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J Pediatr Gastroenterol Nutr. 2006 Apr;42(4):369-75.

Long-term clinical outcome in patients with congenital chloride diarrhea.

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  • 1Hospital for Children and Adolescents, University of Helsinki, Helsinki, Finland.



Congenital chloride diarrhea (CLD) is a rare, autosomal recessive disorder of intestinal Cl/HCO3 exchange caused by mutations in the SLC26A3 gene and characterized by persistent Cl rich diarrhea from birth. Treatment is symptomatic and replacement therapy with NaCl and KCl has been shown to be effective in children, but the long-term prognosis remains unclear. We studied the largest known cohort of patients to evaluate the long-term outcome of CLD and to search for extraintestinal manifestations.


This is a cross-sectional clinical evaluation and retrospective analysis of medical history of 36 Finnish patients with CLD, born in the 1960s (n = 8), 1970s (n = 7) and 1980s (n = 21).


Early diagnosis and aggressive salt replacement therapy were associated with normal growth and development, in addition to significantly reduced mortality rates among the groups of patients born in the different decades, respectively (P = 0.001). No deaths due to CLD were observed after 1972. Enuresis, slight soiling and hospitalizations for gastroenteritis were common, especially in childhood, but 92% of the patients found their health excellent or good. Complications documented were end-stage renal disease (n = 1) and hyperuricemia (n = 4), novel findings possibly associated with CLD being male subfertility (n = 3), spermatoceles (n = 3), intestinal inflammation (n = 2), inguinal hernias (n = 4) and increased concentrations of sweat Cl in 12% of the patients.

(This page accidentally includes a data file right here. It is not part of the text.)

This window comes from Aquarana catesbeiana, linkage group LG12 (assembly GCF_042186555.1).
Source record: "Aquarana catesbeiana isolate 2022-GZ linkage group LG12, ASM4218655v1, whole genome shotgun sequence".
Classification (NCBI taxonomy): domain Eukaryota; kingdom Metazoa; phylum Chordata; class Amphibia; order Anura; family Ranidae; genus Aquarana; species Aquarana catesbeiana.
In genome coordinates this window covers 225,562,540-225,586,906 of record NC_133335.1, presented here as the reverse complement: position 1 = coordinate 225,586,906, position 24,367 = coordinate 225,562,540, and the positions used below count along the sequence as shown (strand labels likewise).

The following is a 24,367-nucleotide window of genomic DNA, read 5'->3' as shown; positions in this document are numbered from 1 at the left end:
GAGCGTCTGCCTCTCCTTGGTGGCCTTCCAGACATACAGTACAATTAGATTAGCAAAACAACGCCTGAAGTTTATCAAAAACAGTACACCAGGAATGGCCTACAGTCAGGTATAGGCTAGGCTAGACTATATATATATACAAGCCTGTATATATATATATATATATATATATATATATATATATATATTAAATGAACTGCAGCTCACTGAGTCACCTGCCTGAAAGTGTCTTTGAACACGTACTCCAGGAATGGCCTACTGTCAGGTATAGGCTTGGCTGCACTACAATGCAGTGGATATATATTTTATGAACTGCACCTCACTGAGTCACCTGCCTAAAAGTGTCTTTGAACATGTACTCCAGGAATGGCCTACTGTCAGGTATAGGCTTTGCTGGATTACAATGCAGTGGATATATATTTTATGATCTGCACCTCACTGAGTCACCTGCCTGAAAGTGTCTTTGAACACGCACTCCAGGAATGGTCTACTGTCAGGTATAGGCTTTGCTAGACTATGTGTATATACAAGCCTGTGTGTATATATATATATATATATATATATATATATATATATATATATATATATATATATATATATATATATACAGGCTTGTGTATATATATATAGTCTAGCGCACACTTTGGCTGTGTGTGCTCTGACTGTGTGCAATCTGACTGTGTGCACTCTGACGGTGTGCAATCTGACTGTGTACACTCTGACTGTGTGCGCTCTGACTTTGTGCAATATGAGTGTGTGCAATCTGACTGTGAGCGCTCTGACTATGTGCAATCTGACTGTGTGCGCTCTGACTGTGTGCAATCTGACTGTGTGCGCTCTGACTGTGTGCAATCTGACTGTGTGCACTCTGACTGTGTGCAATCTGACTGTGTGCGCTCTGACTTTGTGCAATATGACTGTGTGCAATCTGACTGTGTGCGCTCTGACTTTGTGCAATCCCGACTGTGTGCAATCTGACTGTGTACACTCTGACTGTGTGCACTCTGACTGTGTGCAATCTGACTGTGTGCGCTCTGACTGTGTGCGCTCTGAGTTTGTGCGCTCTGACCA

When early diagnosed and adequately treated, the long-term prognosis of CLD is favorable. A putative role of a primary anion exchange defect of SLC26A3 in male subfertility and the decline of renal function due to chronic dehydration deserve further characterization.

[PubMed - indexed for MEDLINE]
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